Elizabeth Warren on Tuesday waded into the flamewar for the soul of the Democratic Party that Bernie Sanders started in 2016, with an impassioned speech decrying the increasing concentration of money and power in the highest, most rarefied echelons of American society.
"Concentrated money and concentrated power are corrupting our democracy – and becoming dangerously worse with Donald Trump in the White House," Sen. Warren tells a room full of progressives at the Center for American Progress' Ideas Conference in Washington, D.C.
"Over the past few decades, money has fundamentally re-oriented our democracy," she goes on. "Money slithers through Washington like a snake – and I'm not simply talking about giant bags of money exchanging hands in dark alleys. I'm talking about the dozens of perfectly legal ways that the super rich and giant corporations use their cash and their influence to rig the system and to get government to favor their interests over the interests of everyone else."
Politicians, Warren says, "swim in oceans of corporate campaign contributions." Billionaires "build super PACs to secretly finance candidates and tilt elections." Lobbyists "swarm Washington like a plague of locusts demanding favors for their employers."
There's a certain irony to her remarks, delivered as they are from a ballroom at the D.C. Four Seasons, where room rates start at $795 a night ($2,450 for a suite). The hotel even smells like excessive amounts of money – it's a perfume, "Georgetown Garden," crafted specifically for this property and pumped out through the air-conditioning system.
Then there's the fact that the event – widely considered a showcase of prospective 2020 Democratic candidates – is being hosted by CAP, the liberal think tank founded by Hillary Clinton's 2016 campaign chairman, John Podesta. That campaign steamrolled fundraising records, bringing in more than $1 billion, with the help of super PACs funded by billionaires like George Soros, Haim Saban and J.B. Pritzker. Warren is introduced Tuesday by CAP's current president, Neera Tanden, who also advised the Clinton campaign. Which is all to say that it feels like there's quite a bit of money and power concentrated in this ballroom as Warren delivers her populist pitch.
The contrast between her words and surroundings is striking, and highlights the existential decision the Democratic Party will face in the run-up to 2020: whether to double down on the center-left status quo Clinton campaigned on, or lurch leftward in the direction of the more radically progressive policies – Medicare for all, free college tuition – favored by her onetime rival Sanders.
Warren doesn't directly address those things Tuesday, instead focusing on areas that Democrats can focus on to combat Trump's agenda over the next four years – like pressing for the passage of the Presidential Conflicts of Interest Act, which would require presidents and vice presidents to put their assets in a blind trust; winning more resources for inspectors general, who oversee agencies; and upgrading the executive branch watchdog, the Office of Government Ethics, which Republicans tried, and failed, to quietly gut at the beginning of this Congressional session.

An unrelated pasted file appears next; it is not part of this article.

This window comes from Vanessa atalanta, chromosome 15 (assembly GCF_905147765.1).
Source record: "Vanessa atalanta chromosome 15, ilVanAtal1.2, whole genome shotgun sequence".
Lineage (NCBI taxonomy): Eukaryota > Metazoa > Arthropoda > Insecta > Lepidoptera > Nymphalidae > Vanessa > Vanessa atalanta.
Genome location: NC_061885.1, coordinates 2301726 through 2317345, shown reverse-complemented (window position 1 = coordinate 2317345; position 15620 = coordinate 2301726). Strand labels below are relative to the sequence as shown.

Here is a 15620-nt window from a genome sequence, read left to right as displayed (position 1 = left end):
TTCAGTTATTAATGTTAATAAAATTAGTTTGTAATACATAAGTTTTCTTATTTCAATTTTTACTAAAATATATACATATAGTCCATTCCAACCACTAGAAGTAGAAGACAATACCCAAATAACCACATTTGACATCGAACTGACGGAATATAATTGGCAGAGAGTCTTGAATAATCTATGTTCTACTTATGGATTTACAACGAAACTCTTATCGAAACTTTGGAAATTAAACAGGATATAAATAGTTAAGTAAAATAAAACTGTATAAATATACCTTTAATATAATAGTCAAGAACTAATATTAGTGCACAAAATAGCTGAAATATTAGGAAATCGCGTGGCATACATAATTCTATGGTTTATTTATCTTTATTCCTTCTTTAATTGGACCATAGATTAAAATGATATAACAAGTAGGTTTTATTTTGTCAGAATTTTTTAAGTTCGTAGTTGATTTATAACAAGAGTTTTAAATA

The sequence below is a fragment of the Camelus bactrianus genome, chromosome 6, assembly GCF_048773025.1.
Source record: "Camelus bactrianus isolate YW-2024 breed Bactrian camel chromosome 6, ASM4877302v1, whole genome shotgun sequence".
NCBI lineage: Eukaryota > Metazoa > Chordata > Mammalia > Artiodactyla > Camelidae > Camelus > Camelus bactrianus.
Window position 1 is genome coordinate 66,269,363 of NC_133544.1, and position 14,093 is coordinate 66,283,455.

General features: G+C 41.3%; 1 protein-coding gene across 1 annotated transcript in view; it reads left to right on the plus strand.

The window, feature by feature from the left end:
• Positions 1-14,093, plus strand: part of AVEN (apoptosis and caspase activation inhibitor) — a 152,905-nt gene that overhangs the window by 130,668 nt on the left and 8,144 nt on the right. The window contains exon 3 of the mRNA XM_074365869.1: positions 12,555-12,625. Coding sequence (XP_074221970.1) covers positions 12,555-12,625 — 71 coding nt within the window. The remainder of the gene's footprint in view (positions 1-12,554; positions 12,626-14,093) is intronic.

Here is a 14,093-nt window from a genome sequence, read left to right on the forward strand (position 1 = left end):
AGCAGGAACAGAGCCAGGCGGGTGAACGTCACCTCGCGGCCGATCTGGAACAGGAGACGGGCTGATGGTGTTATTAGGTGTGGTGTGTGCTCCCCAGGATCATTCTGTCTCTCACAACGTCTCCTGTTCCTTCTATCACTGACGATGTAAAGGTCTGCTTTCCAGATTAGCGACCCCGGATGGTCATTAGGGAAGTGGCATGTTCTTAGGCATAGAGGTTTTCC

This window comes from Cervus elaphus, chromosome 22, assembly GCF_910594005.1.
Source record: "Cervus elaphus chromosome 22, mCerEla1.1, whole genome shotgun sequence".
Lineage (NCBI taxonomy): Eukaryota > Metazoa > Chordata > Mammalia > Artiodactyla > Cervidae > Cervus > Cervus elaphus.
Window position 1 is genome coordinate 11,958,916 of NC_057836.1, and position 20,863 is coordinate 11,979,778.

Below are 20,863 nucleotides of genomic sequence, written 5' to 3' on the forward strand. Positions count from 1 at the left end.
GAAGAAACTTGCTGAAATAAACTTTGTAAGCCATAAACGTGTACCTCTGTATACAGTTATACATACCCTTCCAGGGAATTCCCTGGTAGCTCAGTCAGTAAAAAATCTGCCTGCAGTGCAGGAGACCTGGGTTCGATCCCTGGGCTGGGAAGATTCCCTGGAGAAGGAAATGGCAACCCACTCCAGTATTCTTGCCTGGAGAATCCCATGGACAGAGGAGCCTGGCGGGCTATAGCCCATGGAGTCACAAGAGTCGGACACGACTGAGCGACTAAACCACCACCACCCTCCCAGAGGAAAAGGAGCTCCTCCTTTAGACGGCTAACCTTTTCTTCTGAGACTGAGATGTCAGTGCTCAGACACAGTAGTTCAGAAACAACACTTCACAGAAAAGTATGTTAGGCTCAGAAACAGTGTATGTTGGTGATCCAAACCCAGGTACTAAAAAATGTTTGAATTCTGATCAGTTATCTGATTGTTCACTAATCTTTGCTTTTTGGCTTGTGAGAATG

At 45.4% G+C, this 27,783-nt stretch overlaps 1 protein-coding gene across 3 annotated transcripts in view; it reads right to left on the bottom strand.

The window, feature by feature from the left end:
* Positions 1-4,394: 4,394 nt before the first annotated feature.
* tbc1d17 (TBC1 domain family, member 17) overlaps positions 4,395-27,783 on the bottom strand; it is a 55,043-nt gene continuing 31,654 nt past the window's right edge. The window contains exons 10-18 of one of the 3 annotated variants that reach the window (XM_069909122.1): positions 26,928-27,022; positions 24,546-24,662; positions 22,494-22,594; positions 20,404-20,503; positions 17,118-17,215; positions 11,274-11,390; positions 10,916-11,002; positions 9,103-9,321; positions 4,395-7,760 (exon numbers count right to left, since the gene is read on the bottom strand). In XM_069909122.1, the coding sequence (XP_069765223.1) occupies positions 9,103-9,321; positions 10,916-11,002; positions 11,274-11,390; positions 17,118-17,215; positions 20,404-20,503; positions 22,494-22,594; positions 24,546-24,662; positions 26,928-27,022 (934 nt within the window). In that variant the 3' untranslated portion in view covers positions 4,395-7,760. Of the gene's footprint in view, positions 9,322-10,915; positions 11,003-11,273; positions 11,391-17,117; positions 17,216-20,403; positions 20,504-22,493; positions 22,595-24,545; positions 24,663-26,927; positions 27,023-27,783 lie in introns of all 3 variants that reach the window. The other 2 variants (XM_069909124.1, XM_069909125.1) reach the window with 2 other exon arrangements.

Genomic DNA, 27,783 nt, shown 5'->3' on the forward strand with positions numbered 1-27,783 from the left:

One certainly gets the sense Tuesday that Warren, if she chooses to run, would have strong support among a large segment of the base. A number of rising Democratic stars have also scored speaking slots at the conference – Los Angeles Mayor Eric Garcetti, Montana Gov. Steve Bullock and Sens. Kamala Harris, Kirsten Gillibrand and Cory Booker – but the Massachusetts senator is the day's keynote speaker, given both the prime slot and the most time to speak.
After her speech, an email blast from the Progressive Change Campaign Committee, longtime Warren backers, declares victory. "Today we see how well top Democratic leaders have learned the right lessons from 2016 – that the only way to defeat Trump is with a bold message of challenging power, from corporate power to systemic racism," the grassroots group's co-founder, Adam Green says, hailing Warren as "a North Star, showing Democrats the direction to march."
It's unlikely to be quite that easy. For one thing, the old, moderate guard is still firmly entrenched in the Democratic leadership. Democratic House leader Nancy Pelosi easily defeated a challenge from the more progressive Ohio Rep. Tim Ryan late last year, and Obama appointee Tom Perez beat out Sanders' favorite Keith Ellison in a surprisingly competitive race for DNC chair.
The PCCC isn't not alone in their enthusiasm for Warren, though; according to a recent survey, the senator is near the top of the list of potential Trump challengers in 2020. Public Policy Polling found she would beat the president by 10 points, second only to Joe Biden, who would wallop him by 14. (Dwayne "The Rock" Johnson would supposedly win by 5.)
If she chooses to run, Warren could find herself at the center of a rift that continues to play out as Sanders tours the country giving or withholding his seal of approval to Democrats seeking office in local and special elections; he bestowed it on Heath Mello, a pro-life progressive in Nebraska, but not Jon Ossoff, a moderate in Georgia.
The fight for the heart of the party doesn't look like it's going to be over anytime soon, but, for now at least, centrists and progressives can find common ground in Donald Trump.
"I have news for Donald Trump: No matter how much he might admire Vladimir Putin's Russia, here in America, we will never accept autocracy," Warren says Tuesday. "Here in America, we embrace and defend democracy. And we do that by demanding that everyone in our government is accountable, even the president of the United States."
Hard to argue with that.